Secrets of car insurance prices

What's worse: a poor credit score or a DWI conviction? You won't believe how car insurers see it.

Published: July 30, 2015 05:45 PM

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You probably have no doubt that driving while intoxicated (DWI) is one of the most dangerous and irresponsible offenses. But in most states, car insurers treat people with a poor credit score worse than a drunk driver, according to a two-year Consumer Reports investigation of more than two billion car insurance price quotes. 

In Florida, for example, a group of eight hypothetical adult single drivers with a clean driving record and poor credit paid $1,552 more on average than if the exact same drivers had excellent credit and a DWI conviction. 

That's just one of many concerning secrets of car insurance prices in our new report "The Truth About Car Insurance, which has a special feature that shows how insurers' use of credit scores can raise premiums in each of the 47 states and the Disctrict of Columbia that allow the controversial practice. (Three states, California, Hawaii, and Massachusetts, prohibit insurers from using credit scores to set rates.)

But you might not even be aware that most car insurers use credit scores to determine how much of a premium you'll pay or that they rifle through your private credit report to cherry-pick 30 of 130 elements that they claim can predict a driver's likelihood of filing a claim. The credit scores concocted by insurers are nothing like the FICO score you're familiar with, and unlike your regular credit score, they're kept secret from you and you have no right to see them.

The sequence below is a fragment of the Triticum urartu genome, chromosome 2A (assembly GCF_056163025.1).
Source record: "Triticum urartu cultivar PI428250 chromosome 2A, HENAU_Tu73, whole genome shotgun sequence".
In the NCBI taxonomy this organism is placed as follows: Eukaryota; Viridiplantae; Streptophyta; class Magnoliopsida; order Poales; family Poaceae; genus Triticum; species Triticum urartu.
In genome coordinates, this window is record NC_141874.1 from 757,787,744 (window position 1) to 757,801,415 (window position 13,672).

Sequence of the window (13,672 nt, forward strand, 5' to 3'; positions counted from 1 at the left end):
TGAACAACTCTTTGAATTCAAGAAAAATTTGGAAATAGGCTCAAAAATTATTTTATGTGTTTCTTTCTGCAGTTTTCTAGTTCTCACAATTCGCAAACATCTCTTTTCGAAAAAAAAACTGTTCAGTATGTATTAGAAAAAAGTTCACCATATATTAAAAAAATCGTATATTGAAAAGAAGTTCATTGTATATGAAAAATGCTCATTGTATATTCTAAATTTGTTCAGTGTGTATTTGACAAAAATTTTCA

Insurers' use of credit scoring is part of a concerning shift in car insurance pricing that bases premiums more on socioeconomic factors than driving habits, which is why Consumer Reports is asking consumers to join forces with us to demand that insurers—and the regulators charged with monitoring them—adopt price-setting practices that are more meaningfully tethered to how consumers drive.

Should credit scores affect premiums?

Let us and other readers know by adding your comment below.

Among the investigation's other key findings:

  • Price optimization, a new profit-generating practice employed by car insurers, which has been banned by seven states, gathers Big Data to assess how savvy a shopper you are, then scores you on how much of a price hike you'd tolerate without switching to a competitor.
  • Insuring a new teen driver doesn't have to break the bank. Our 55-year-old sample parents who added a 16-year-old boy to their policy saw their premium increase by 90 percent, nationally, on average. But the impact ranged widely, depending on the state, from only 16 percent in Hawaii to 159 percent in North Carolina.
  • Some of the most advertised discounts—such as the ones for bundling home and car insurance, or installing anti-theft equipment—actually don’t save people much money. Bundling home and car insurance would save our study's single policyholders just $97 a year; adding anti-theft equipment would save just $2 annually, when looking at national averages.

Read the full report for more findings and money saving advice.

—Jeff Blyskal (@JeffBlyskal on Twitter)


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